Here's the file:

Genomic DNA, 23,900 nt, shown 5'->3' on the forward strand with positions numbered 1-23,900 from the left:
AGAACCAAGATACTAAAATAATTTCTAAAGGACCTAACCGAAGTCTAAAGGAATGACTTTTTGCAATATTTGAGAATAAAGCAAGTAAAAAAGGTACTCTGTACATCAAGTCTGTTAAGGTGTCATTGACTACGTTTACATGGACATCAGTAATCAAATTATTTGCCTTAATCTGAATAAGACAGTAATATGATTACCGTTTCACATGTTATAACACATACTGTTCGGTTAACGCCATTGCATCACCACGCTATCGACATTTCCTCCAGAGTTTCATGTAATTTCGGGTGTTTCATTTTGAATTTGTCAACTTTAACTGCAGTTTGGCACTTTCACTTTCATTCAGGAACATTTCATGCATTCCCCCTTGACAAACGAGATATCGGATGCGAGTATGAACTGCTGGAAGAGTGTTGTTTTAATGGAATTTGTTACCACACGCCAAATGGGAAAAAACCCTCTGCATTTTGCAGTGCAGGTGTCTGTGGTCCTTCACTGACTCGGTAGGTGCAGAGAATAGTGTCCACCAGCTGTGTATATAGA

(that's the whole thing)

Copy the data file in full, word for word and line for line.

Genomic DNA, 23,900 nt, shown 5'->3' on the forward strand with positions numbered 1-23,900 from the left:
AGAACCAAGATACTAAAATAATTTCTAAAGGACCTAACCGAAGTCTAAAGGAATGACTTTTTGCAATATTTGAGAATAAAGCAAGTAAAAAAGGTACTCTGTACATCAAGTCTGTTAAGGTGTCATTGACTACGTTTACATGGACATCAGTAATCAAATTATTTGCCTTAATCTGAATAAGACAGTAATATGATTACCGTTTCACATGTTATAACACATACTGTTCGGTTAACGCCATTGCATCACCACGCTATCGACATTTCCTCCAGAGTTTCATGTAATTTCGGGTGTTTCATTTTGAATTTGTCAACTTTAACTGCAGTTTGGCACTTTCACTTTCATTCAGGAACATTTCATGCATTCCCCCTTGACAAACGAGATATCGGATGCGAGTATGAACTGCTGGAAGAGTGTTGTTTTAATGGAATTTGTTACCACACGCCAAATGGGAAAAAACCCTCTGCATTTTGCAGTGCAGGTGTCTGTGGTCCTTCACTGACTCGGTAGGTGCAGAGAATAGTGTCCACCAGCTGTGTATATAGA